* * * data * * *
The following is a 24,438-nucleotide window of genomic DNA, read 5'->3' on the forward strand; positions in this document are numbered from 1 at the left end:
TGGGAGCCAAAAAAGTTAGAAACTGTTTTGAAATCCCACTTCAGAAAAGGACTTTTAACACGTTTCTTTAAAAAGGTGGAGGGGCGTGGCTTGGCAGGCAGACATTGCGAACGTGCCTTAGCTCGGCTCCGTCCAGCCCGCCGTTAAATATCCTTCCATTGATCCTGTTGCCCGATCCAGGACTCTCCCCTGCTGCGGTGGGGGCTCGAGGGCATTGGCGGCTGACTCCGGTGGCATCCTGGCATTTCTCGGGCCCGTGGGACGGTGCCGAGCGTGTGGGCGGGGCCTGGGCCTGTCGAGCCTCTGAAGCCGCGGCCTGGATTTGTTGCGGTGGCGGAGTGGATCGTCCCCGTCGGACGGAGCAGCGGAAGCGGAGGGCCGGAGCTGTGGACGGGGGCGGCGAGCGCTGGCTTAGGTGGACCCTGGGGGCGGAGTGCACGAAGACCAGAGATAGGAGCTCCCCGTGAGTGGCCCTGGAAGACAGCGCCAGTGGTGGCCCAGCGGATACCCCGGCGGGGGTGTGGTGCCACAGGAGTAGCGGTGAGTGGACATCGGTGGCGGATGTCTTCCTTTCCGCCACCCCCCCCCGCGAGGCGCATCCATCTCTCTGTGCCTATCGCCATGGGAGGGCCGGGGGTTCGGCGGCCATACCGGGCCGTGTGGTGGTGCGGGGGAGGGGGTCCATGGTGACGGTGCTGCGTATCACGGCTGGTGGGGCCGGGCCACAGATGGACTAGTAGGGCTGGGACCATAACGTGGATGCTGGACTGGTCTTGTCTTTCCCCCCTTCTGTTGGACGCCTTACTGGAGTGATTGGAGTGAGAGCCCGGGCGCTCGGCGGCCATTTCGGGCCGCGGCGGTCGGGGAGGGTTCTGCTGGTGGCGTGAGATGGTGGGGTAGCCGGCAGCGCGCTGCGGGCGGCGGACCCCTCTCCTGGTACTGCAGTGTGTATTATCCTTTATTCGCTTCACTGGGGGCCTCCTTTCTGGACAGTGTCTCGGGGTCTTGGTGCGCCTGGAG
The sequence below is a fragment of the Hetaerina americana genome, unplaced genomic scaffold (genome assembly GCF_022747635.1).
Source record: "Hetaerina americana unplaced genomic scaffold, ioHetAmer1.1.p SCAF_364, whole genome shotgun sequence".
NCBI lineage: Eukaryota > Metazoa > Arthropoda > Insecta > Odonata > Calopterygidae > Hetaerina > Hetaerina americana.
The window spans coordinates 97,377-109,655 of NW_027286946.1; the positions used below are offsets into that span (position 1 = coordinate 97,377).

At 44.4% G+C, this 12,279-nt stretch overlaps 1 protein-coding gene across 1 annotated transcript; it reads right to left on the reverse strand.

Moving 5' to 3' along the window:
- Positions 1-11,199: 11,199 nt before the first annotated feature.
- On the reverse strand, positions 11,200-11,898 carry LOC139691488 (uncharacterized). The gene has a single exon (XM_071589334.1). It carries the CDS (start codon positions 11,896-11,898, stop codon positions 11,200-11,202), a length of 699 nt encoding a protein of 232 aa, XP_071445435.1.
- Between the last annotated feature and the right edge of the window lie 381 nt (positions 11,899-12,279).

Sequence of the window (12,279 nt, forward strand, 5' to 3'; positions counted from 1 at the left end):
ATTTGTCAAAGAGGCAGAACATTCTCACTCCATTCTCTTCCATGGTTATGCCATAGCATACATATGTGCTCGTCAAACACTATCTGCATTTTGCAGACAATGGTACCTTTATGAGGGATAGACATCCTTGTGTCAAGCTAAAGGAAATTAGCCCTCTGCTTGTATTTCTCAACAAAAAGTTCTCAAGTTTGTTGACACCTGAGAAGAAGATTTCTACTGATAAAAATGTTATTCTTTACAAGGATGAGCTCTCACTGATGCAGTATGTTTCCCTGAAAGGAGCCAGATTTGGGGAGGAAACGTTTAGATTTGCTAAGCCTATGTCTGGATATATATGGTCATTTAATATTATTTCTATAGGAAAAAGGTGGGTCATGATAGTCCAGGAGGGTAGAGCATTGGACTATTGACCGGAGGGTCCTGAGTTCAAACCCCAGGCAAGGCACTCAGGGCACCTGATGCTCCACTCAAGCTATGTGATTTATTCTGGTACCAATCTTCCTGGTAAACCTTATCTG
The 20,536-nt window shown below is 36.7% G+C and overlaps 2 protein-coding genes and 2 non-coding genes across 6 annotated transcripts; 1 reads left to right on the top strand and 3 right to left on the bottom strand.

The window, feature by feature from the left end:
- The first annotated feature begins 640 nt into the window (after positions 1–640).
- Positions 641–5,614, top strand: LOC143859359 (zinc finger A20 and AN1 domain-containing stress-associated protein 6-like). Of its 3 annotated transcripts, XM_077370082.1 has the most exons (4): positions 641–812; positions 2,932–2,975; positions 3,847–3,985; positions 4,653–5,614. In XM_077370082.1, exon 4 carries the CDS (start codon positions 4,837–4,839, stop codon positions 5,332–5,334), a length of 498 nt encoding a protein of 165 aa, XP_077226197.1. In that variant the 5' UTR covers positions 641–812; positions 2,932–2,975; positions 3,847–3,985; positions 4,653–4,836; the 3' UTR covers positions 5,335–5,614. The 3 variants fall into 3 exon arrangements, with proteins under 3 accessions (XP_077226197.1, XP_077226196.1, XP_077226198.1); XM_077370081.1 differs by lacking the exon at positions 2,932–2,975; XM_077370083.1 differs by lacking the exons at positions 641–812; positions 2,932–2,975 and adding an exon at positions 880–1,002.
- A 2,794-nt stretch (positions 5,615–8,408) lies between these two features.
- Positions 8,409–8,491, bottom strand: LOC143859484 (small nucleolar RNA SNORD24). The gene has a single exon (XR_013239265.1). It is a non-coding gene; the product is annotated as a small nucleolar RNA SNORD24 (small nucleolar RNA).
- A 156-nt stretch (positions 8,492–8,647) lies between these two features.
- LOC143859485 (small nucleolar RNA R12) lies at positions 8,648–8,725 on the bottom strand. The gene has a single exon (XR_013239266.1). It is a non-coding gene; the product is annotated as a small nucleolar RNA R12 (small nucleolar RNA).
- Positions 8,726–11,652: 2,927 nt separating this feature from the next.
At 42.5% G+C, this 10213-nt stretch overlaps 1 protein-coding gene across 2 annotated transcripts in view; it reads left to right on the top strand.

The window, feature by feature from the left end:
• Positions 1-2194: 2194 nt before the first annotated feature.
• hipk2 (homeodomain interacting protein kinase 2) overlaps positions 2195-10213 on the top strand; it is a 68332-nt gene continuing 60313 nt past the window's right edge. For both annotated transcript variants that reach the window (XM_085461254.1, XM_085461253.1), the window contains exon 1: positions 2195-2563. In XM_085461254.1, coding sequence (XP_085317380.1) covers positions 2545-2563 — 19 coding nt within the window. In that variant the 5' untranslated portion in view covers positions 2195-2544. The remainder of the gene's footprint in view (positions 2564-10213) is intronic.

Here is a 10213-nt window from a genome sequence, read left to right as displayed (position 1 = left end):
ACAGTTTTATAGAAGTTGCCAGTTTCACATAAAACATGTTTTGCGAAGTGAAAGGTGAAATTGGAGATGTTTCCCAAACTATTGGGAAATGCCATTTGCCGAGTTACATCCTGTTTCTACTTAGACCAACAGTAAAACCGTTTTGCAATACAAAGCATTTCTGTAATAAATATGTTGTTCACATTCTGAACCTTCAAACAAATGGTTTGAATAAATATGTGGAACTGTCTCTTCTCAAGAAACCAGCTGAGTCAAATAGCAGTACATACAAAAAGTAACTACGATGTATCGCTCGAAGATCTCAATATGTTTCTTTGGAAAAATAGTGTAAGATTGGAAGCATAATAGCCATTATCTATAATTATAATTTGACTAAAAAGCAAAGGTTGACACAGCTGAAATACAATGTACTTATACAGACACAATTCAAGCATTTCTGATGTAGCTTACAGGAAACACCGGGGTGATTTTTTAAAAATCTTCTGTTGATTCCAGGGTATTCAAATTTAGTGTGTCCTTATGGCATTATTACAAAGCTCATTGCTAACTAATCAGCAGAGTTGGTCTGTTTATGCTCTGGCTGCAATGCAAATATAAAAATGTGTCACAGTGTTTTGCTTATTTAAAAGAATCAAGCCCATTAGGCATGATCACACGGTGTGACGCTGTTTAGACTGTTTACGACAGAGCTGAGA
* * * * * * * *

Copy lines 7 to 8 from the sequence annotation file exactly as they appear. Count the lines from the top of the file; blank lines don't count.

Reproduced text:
At 44.4% G+C, this 12,279-nt stretch overlaps 1 protein-coding gene across 1 annotated transcript; it reads right to left on the reverse strand.

Moving 5' to 3' along the window: